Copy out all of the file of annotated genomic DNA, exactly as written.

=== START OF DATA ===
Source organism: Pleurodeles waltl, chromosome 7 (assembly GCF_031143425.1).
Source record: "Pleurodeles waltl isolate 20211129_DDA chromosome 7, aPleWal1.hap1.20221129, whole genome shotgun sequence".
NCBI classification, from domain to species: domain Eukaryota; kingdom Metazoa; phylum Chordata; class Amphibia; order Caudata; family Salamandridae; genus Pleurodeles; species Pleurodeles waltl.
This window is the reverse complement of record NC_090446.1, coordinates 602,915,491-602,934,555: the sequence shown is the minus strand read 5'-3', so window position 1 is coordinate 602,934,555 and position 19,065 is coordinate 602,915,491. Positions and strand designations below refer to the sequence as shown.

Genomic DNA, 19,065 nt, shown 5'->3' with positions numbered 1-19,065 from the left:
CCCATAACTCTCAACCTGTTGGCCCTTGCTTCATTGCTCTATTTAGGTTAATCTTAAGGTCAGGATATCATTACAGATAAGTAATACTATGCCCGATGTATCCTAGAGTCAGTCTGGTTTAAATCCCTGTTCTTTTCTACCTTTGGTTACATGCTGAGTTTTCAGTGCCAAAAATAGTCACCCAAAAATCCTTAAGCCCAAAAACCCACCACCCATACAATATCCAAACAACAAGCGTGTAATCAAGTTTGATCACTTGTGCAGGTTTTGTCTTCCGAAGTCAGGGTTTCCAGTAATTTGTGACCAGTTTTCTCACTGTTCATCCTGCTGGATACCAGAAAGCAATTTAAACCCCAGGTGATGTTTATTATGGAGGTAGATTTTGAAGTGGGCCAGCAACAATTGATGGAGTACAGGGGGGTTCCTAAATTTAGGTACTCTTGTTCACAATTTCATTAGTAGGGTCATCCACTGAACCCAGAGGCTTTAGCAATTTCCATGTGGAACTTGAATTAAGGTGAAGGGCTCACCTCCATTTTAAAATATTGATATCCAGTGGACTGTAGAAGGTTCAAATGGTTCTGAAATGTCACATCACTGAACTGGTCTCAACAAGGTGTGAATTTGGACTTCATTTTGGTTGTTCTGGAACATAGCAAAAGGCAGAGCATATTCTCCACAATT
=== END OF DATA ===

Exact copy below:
Source organism: Pleurodeles waltl, chromosome 7 (assembly GCF_031143425.1).
Source record: "Pleurodeles waltl isolate 20211129_DDA chromosome 7, aPleWal1.hap1.20221129, whole genome shotgun sequence".
NCBI classification, from domain to species: domain Eukaryota; kingdom Metazoa; phylum Chordata; class Amphibia; order Caudata; family Salamandridae; genus Pleurodeles; species Pleurodeles waltl.
This window is the reverse complement of record NC_090446.1, coordinates 602,915,491-602,934,555: the sequence shown is the minus strand read 5'-3', so window position 1 is coordinate 602,934,555 and position 19,065 is coordinate 602,915,491. Positions and strand designations below refer to the sequence as shown.

Genomic DNA, 19,065 nt, shown 5'->3' with positions numbered 1-19,065 from the left:
CCCATAACTCTCAACCTGTTGGCCCTTGCTTCATTGCTCTATTTAGGTTAATCTTAAGGTCAGGATATCATTACAGATAAGTAATACTATGCCCGATGTATCCTAGAGTCAGTCTGGTTTAAATCCCTGTTCTTTTCTACCTTTGGTTACATGCTGAGTTTTCAGTGCCAAAAATAGTCACCCAAAAATCCTTAAGCCCAAAAACCCACCACCCATACAATATCCAAACAACAAGCGTGTAATCAAGTTTGATCACTTGTGCAGGTTTTGTCTTCCGAAGTCAGGGTTTCCAGTAATTTGTGACCAGTTTTCTCACTGTTCATCCTGCTGGATACCAGAAAGCAATTTAAACCCCAGGTGATGTTTATTATGGAGGTAGATTTTGAAGTGGGCCAGCAACAATTGATGGAGTACAGGGGGGTTCCTAAATTTAGGTACTCTTGTTCACAATTTCATTAGTAGGGTCATCCACTGAACCCAGAGGCTTTAGCAATTTCCATGTGGAACTTGAATTAAGGTGAAGGGCTCACCTCCATTTTAAAATATTGATATCCAGTGGACTGTAGAAGGTTCAAATGGTTCTGAAATGTCACATCACTGAACTGGTCTCAACAAGGTGTGAATTTGGACTTCATTTTGGTTGTTCTGGAACATAGCAAAAGGCAGAGCATATTCTCCACAATT